Graham Reid | | 3 min read
Being eccentric or even downright loopy has never disqualified anyone from a career in rock culture. Indeed, some would argue being slightly off-beam is a prerequisite.
Rock is littered with oddballs: acid-damaged Syd Barrett, who signed out of Pink Floyd in '68 and reality shortly after; those Fleetwood Mac guitarists who went walkabout mid-career; Brian Wilson lolling on his bed for a decade . . . .
These are the well-known ones. There are others.
Out there in cultdom are 13th Floor Elevators' Roky Erikson, who signed up for drugs in the 60s, thought a Martian was inhabiting his body, and is a diagnosed paranoid schizophrenic living in a halfway house; the late Skip Spence of Jefferson Airplane and Moby Grape, who became a speedfreak schizophrenic; and Daniel Johnston.
Johnston has all the ingredients to qualify as a cult figure: Few have heard of him; slightly less obscure cult figures further up the totem pole acclaim him; and his music has been hard to find.
The perfect convergence.
He's also slightly wonky in the brainbox, but that doesn't mean his music is rubbish -- you could make the case his art is the better for it.
A couple of Johnston's early 80s handmade tapes, Songs of Pain and More Songs of Pain, have been collated on to disc as The Early Recordings Volume 1.
It's great stuff -- if you like lo-fi recordings, a wobbly but honest voice singing about Jesus and unrequited love, offering hilarious rhymes and narratives, slightly unnerving stories involving killing, and melodies which we might charitably describe as childlike and free-ranging.
Johnston was born in California in 1961 to Christian fundamentalist parents and early on became a Beatles fan. He took to drawing in the scrawly manner of John Lennon and wanted to be a cartoonist. He majored in art, then moved to Texas, finally settling in Austin after five months with a travelling circus. And he grappled with manic depression.
He recorded lo-fi tapes which were mostly him banging a piano and punctuating his enjoyably oddball songs with funny addresses to his imagined audience: "Now without any further ado I'm going to do a little soft shoe and a little boogaloo for you."
He gave away the tapes on the street and became a local identity in Austin.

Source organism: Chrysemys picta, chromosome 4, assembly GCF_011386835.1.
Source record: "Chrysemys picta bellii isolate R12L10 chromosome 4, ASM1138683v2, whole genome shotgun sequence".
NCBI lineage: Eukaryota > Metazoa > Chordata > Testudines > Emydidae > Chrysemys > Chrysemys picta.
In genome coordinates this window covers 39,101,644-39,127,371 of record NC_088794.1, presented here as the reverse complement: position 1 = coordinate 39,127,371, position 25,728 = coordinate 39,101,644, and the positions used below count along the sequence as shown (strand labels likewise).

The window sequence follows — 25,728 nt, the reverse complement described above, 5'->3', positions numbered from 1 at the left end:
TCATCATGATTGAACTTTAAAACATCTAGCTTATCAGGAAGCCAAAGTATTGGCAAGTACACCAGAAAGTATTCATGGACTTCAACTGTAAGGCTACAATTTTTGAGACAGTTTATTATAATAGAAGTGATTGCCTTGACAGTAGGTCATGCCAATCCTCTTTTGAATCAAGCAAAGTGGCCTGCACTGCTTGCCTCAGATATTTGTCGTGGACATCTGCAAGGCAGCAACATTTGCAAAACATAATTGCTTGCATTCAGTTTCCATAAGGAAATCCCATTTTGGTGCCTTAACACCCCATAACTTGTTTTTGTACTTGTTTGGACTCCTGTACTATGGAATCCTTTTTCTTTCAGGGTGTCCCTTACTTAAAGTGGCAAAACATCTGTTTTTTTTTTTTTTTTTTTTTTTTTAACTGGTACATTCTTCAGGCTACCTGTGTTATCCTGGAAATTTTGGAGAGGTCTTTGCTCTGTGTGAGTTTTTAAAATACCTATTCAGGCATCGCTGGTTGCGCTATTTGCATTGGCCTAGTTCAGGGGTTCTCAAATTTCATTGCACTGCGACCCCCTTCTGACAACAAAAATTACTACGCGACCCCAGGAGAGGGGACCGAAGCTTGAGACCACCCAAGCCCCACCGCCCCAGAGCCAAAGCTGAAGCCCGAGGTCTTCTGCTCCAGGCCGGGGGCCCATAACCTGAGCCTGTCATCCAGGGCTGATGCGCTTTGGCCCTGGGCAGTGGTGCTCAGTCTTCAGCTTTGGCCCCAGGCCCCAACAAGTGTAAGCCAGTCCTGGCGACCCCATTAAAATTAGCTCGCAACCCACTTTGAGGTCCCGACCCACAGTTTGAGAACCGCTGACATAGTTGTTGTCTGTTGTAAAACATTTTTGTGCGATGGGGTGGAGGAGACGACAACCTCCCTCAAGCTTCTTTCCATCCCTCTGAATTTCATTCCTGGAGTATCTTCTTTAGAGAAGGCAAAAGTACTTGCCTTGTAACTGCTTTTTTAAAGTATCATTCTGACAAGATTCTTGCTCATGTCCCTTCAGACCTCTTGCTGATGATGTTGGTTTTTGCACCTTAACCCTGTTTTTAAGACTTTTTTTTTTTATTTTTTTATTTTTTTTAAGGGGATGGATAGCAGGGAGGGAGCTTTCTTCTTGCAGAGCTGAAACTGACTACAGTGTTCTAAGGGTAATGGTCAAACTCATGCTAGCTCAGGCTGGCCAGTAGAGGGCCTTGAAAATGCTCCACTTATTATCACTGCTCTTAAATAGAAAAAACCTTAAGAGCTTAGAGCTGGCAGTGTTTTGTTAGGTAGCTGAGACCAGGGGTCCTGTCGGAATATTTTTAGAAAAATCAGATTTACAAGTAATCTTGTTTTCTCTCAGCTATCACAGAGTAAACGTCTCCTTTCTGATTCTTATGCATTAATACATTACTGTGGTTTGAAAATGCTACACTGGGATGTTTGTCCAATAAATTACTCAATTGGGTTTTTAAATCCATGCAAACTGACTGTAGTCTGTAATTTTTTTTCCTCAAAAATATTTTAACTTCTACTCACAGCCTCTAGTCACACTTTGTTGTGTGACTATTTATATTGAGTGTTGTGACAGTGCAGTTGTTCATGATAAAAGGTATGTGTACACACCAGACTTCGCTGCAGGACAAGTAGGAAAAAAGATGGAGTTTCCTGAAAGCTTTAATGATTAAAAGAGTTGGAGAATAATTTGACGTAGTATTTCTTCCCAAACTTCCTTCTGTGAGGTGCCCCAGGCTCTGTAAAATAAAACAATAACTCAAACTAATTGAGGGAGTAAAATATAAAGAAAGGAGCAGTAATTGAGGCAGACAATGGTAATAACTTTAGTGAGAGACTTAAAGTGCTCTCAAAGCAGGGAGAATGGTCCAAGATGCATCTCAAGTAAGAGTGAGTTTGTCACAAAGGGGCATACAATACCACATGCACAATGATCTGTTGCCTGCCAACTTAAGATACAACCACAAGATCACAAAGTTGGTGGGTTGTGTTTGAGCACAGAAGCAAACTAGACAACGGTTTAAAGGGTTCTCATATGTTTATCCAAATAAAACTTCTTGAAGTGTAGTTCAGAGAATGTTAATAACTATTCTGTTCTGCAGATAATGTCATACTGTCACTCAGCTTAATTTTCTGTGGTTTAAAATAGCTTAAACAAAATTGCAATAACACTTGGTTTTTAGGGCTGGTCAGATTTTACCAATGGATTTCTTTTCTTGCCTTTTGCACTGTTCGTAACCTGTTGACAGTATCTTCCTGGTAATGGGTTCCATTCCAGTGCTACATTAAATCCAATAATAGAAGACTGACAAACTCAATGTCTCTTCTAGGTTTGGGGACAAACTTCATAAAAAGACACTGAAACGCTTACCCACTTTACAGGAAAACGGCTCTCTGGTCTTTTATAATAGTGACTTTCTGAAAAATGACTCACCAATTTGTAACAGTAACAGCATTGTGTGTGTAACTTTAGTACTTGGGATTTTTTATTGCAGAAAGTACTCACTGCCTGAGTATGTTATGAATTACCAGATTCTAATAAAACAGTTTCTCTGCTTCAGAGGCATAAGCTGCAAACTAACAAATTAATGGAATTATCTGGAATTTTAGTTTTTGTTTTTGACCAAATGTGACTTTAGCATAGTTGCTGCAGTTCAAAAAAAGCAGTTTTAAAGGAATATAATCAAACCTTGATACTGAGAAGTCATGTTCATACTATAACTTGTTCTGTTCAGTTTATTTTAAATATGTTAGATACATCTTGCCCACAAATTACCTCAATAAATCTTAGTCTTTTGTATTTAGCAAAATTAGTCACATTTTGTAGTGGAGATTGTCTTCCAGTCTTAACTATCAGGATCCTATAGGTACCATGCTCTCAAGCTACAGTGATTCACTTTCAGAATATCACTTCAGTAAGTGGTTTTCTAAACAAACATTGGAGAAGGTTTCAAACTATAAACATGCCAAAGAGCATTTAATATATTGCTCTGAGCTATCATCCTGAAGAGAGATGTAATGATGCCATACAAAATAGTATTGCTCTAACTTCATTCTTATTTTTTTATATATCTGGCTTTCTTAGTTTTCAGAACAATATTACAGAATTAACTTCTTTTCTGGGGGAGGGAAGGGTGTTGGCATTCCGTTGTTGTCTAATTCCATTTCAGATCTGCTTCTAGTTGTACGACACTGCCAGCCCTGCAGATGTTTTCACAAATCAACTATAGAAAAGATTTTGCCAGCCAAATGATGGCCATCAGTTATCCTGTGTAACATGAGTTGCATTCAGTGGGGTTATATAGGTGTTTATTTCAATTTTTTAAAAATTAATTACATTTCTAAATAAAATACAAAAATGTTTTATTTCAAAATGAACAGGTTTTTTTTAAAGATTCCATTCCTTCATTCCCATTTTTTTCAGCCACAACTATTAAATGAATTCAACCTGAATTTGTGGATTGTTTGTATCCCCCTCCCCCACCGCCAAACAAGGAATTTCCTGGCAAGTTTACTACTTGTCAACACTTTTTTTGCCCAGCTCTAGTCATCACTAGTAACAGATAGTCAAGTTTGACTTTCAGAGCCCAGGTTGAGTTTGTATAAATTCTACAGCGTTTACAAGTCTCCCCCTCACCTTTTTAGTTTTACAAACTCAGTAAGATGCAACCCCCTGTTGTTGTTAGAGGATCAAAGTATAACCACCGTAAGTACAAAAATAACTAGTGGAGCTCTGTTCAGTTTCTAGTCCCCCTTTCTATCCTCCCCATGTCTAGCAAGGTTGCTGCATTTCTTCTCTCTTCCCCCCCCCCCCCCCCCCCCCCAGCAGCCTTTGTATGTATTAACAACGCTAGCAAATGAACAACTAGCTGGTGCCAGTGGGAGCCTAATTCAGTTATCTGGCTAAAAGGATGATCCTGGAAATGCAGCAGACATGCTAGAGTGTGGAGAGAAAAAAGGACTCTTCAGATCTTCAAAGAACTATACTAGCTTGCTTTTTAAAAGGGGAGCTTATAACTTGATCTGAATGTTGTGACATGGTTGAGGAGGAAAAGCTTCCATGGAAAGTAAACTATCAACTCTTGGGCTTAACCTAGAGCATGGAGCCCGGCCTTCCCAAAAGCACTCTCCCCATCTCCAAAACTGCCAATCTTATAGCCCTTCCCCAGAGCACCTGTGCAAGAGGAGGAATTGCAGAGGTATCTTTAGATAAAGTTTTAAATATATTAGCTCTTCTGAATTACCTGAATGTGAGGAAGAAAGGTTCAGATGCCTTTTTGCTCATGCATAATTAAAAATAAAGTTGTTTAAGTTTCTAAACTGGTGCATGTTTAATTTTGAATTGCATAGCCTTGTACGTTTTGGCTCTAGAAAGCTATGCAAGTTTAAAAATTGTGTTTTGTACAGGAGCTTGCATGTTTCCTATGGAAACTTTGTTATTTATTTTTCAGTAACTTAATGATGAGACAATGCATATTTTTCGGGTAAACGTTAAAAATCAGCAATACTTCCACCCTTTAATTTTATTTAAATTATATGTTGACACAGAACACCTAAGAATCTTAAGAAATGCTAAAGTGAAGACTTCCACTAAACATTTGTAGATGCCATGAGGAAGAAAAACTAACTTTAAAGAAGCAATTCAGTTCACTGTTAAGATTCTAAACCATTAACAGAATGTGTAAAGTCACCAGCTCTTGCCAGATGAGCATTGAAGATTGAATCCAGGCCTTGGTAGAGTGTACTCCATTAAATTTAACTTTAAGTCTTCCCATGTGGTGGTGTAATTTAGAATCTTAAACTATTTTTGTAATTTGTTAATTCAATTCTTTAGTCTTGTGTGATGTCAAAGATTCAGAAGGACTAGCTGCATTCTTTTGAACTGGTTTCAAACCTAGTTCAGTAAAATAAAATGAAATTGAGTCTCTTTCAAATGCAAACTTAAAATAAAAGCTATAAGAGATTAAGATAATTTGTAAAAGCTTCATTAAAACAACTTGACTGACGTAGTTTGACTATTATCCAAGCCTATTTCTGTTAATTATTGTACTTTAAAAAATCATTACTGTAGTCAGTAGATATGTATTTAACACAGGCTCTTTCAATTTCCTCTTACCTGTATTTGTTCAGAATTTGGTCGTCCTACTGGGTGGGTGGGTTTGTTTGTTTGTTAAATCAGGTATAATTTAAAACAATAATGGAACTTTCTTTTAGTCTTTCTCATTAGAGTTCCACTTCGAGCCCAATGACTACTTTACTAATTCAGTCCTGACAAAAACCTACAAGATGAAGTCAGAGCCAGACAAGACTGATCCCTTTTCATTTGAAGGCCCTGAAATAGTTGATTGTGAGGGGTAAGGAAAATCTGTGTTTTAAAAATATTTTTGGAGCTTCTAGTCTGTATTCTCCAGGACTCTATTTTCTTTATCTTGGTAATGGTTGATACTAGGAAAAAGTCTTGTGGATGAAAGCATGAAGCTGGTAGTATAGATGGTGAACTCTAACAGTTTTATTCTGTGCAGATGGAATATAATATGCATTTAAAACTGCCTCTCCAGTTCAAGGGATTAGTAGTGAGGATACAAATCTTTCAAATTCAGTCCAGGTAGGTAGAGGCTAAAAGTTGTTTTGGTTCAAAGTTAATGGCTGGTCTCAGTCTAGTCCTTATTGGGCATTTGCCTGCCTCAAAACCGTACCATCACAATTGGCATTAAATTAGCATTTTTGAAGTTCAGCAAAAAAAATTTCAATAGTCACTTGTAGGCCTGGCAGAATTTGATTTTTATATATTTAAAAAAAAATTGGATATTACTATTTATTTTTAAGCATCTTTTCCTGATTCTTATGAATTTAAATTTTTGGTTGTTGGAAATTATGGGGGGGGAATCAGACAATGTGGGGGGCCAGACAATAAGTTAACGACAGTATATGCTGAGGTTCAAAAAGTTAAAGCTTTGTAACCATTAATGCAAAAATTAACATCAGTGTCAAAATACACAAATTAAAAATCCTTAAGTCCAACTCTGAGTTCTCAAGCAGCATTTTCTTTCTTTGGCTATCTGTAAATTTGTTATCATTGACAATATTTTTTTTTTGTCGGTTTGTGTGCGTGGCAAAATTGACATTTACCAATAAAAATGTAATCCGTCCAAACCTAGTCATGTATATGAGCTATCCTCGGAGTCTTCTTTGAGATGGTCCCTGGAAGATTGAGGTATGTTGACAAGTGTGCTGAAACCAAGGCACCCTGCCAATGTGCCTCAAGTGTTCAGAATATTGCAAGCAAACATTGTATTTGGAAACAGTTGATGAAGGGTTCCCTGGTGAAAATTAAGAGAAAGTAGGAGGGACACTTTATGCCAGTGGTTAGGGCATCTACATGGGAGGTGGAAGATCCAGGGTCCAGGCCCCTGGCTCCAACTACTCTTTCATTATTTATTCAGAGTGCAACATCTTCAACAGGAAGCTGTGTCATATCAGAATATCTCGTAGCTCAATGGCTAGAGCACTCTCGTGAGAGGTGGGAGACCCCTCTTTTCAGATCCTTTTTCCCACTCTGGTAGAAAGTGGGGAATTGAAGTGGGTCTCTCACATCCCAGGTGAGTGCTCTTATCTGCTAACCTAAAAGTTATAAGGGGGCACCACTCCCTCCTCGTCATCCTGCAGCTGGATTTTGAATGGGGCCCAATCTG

When in 85 MTV went to Austin to film some bands, they mentioned Johnston, he appeared on the show and suddenly Sonic Youth, the Butthole Surfers and Half Japanese were hailing him as a true original. The acclaim didn't help, however - he still worked at McDonald's - and Johnston ended up institutionalised twice during the late 80s.
Since then his life has stabilised, he's recorded with Jad Fair and the Buttholes' Paul Leary, Kurt Cobain wore a Johnston T-shirt and Matt (The Simpsons) Groening is big fan.
The Early Recordings Vol 1 double-disc compilation captures his emotion in honestly delivered, funny songs ("I'm a quitter, quit this, quit that") alongside aching songs of love for someone who will never return it. He lost his girlfriend to an undertaker and sings of it on the unaccompanied My Baby Cares for the Dead.
His piano-playing is primitive, clowns and monkeys in cages are recurrent themes, you can hear his mum berate him as he's recording, and he sings about watching the toilet flush. (Cue sound of flushing toilet.)
There's a primitive Lennon quality to some songs (at other times he goes the whole hokey hoe-down) and lines leap out: "All that is made, is made to decay", "I'm the phantom of my own opera" and "She looks at me like a gun cocks".
More Dead Than Alive sounds like a shaggy-dog Dylan thing left off The Basement Tapes.
Johnston doesn't fit anywhere in contemporary rock. For that reason alone he's worth hearing.
And the 2006 documentary about his laugh out loud/tragic life The Devil and Daniel Johnston is compelling.
His idiosyncratic art has gained as much of a profile as his music: it was included in the Whitney Biennial in 2006 and the Liverpool Biennial in 2008.
And you've got to admire someone who gives you a tireless quip you can use on your boss: "I don't want to hear about responsibilities, I got less important things to do."
I believe he's currently back living with his elderly mum and dad.
For other articles in the series of strange characters in music, WE NEED TO TALK ABOUT . . . go here.